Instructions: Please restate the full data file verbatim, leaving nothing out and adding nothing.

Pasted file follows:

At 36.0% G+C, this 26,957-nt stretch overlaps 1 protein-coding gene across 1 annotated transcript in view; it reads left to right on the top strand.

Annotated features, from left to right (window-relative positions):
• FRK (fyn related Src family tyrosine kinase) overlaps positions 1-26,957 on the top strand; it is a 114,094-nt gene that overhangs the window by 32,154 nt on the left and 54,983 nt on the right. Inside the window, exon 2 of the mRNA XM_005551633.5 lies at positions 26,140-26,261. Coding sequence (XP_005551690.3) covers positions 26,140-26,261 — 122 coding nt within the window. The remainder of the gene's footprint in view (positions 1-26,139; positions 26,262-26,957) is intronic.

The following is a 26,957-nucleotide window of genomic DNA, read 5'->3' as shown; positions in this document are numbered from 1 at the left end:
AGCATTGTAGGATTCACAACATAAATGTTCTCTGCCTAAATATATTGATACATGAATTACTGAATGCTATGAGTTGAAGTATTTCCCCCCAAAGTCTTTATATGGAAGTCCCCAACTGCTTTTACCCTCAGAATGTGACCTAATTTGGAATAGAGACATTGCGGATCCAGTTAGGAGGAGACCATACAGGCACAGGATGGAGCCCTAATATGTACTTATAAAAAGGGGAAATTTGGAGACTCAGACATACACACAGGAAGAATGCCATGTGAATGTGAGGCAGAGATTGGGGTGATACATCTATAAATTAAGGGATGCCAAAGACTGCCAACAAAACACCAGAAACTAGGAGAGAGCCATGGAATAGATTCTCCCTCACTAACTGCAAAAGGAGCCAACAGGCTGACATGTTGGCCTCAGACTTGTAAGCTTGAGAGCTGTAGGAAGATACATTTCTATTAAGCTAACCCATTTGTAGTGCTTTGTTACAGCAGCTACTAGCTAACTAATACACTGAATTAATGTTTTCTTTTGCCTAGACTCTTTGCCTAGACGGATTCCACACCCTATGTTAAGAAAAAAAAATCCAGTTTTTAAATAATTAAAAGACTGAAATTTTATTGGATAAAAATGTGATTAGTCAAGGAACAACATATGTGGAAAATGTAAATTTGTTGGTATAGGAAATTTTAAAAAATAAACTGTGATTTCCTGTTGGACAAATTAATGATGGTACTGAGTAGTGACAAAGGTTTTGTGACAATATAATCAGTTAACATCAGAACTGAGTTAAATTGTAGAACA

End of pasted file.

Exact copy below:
At 36.0% G+C, this 26,957-nt stretch overlaps 1 protein-coding gene across 1 annotated transcript in view; it reads left to right on the top strand.

Annotated features, from left to right (window-relative positions):
• FRK (fyn related Src family tyrosine kinase) overlaps positions 1-26,957 on the top strand; it is a 114,094-nt gene that overhangs the window by 32,154 nt on the left and 54,983 nt on the right. Inside the window, exon 2 of the mRNA XM_005551633.5 lies at positions 26,140-26,261. Coding sequence (XP_005551690.3) covers positions 26,140-26,261 — 122 coding nt within the window. The remainder of the gene's footprint in view (positions 1-26,139; positions 26,262-26,957) is intronic.

The following is a 26,957-nucleotide window of genomic DNA, read 5'->3' as shown; positions in this document are numbered from 1 at the left end:
AGCATTGTAGGATTCACAACATAAATGTTCTCTGCCTAAATATATTGATACATGAATTACTGAATGCTATGAGTTGAAGTATTTCCCCCCAAAGTCTTTATATGGAAGTCCCCAACTGCTTTTACCCTCAGAATGTGACCTAATTTGGAATAGAGACATTGCGGATCCAGTTAGGAGGAGACCATACAGGCACAGGATGGAGCCCTAATATGTACTTATAAAAAGGGGAAATTTGGAGACTCAGACATACACACAGGAAGAATGCCATGTGAATGTGAGGCAGAGATTGGGGTGATACATCTATAAATTAAGGGATGCCAAAGACTGCCAACAAAACACCAGAAACTAGGAGAGAGCCATGGAATAGATTCTCCCTCACTAACTGCAAAAGGAGCCAACAGGCTGACATGTTGGCCTCAGACTTGTAAGCTTGAGAGCTGTAGGAAGATACATTTCTATTAAGCTAACCCATTTGTAGTGCTTTGTTACAGCAGCTACTAGCTAACTAATACACTGAATTAATGTTTTCTTTTGCCTAGACTCTTTGCCTAGACGGATTCCACACCCTATGTTAAGAAAAAAAAATCCAGTTTTTAAATAATTAAAAGACTGAAATTTTATTGGATAAAAATGTGATTAGTCAAGGAACAACATATGTGGAAAATGTAAATTTGTTGGTATAGGAAATTTTAAAAAATAAACTGTGATTTCCTGTTGGACAAATTAATGATGGTACTGAGTAGTGACAAAGGTTTTGTGACAATATAATCAGTTAACATCAGAACTGAGTTAAATTGTAGAACA